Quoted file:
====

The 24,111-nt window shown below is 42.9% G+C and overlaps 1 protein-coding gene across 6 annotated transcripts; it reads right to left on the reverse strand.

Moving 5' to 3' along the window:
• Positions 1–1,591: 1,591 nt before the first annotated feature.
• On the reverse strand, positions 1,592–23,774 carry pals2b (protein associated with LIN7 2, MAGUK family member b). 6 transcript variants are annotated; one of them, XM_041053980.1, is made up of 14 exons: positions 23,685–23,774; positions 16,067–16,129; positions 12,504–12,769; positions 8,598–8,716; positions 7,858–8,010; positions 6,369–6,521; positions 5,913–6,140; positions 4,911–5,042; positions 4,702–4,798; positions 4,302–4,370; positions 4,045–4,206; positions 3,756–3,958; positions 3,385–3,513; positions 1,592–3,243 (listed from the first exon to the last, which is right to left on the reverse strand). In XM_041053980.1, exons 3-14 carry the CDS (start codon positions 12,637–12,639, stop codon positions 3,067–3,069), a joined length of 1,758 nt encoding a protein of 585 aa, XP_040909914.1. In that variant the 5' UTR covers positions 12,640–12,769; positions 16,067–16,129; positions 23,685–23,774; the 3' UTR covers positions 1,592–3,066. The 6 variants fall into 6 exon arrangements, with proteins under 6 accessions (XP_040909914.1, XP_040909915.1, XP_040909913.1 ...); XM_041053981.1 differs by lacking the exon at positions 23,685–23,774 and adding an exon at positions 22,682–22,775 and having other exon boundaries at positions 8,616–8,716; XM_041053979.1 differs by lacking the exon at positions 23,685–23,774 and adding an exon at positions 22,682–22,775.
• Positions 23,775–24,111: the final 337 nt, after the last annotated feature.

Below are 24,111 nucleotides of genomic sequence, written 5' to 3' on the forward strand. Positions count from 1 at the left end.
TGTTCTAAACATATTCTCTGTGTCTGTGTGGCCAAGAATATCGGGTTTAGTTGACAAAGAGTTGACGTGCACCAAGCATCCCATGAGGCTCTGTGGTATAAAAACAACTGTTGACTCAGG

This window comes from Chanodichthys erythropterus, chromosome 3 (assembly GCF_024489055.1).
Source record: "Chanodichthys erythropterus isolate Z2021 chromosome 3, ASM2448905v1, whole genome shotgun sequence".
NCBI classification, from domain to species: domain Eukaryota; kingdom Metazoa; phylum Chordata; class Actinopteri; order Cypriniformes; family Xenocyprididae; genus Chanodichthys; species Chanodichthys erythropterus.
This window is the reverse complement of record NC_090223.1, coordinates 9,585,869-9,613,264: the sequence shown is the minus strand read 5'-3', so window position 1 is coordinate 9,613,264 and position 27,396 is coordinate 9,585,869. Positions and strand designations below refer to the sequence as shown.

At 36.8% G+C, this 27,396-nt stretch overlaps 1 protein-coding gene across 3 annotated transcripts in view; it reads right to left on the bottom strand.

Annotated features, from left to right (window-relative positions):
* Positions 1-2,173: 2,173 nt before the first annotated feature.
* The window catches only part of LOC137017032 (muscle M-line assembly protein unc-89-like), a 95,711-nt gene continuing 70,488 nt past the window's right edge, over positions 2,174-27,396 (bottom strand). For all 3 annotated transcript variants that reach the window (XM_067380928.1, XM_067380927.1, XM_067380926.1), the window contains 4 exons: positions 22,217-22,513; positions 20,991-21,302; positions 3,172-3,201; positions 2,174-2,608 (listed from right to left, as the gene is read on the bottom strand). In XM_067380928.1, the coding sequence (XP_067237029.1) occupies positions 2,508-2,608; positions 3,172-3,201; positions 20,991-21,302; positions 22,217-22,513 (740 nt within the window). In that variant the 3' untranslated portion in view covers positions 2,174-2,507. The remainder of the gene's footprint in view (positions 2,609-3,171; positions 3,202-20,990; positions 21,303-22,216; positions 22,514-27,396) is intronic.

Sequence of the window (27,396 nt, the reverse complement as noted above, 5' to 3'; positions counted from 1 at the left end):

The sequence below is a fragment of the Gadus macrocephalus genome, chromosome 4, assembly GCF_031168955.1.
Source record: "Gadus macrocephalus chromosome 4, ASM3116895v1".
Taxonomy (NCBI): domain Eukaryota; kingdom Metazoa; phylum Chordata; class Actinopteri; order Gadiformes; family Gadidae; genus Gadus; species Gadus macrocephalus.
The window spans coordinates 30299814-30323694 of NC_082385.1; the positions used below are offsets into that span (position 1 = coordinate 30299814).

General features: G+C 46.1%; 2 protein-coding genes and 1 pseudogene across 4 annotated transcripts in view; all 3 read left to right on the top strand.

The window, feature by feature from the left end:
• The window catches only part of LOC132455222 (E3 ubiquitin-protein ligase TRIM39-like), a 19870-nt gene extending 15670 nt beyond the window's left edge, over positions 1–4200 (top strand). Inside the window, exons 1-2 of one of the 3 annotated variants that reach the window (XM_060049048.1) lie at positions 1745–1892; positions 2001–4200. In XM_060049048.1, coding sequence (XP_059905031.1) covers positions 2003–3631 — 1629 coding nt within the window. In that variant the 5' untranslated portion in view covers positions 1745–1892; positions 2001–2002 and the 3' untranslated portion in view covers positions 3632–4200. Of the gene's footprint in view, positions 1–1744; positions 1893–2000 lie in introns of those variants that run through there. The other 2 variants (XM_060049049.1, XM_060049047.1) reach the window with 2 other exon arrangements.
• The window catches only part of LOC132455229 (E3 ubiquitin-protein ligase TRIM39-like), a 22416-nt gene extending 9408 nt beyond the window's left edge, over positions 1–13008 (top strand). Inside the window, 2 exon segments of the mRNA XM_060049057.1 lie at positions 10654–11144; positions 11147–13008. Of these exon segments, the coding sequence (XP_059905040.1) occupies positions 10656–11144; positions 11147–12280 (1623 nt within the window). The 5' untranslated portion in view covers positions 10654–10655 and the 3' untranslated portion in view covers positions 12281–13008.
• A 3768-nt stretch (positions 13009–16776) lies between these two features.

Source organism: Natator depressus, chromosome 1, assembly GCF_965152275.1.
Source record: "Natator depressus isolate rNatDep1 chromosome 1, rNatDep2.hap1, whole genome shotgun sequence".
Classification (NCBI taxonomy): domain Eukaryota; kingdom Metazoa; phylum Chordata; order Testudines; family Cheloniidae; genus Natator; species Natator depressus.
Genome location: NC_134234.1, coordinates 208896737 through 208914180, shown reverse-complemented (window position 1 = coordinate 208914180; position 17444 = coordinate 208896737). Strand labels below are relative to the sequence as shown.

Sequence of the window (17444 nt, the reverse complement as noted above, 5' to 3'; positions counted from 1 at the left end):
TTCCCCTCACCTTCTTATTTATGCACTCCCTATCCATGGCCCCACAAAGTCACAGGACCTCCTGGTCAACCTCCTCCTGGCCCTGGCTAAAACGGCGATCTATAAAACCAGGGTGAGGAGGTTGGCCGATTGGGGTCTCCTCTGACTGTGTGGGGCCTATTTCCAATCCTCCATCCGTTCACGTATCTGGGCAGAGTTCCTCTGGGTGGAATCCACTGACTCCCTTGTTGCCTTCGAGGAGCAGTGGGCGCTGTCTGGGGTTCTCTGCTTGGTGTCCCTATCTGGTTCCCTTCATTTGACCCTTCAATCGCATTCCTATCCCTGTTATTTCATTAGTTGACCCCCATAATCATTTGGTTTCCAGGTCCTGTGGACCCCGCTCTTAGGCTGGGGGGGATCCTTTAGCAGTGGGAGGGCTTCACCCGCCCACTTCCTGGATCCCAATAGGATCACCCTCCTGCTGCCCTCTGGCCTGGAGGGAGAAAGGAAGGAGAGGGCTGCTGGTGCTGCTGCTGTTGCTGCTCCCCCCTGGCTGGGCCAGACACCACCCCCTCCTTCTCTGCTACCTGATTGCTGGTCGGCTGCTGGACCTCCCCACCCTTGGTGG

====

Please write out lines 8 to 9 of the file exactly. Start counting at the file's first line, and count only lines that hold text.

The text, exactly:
This window comes from Chanodichthys erythropterus, chromosome 3 (assembly GCF_024489055.1).
Source record: "Chanodichthys erythropterus isolate Z2021 chromosome 3, ASM2448905v1, whole genome shotgun sequence".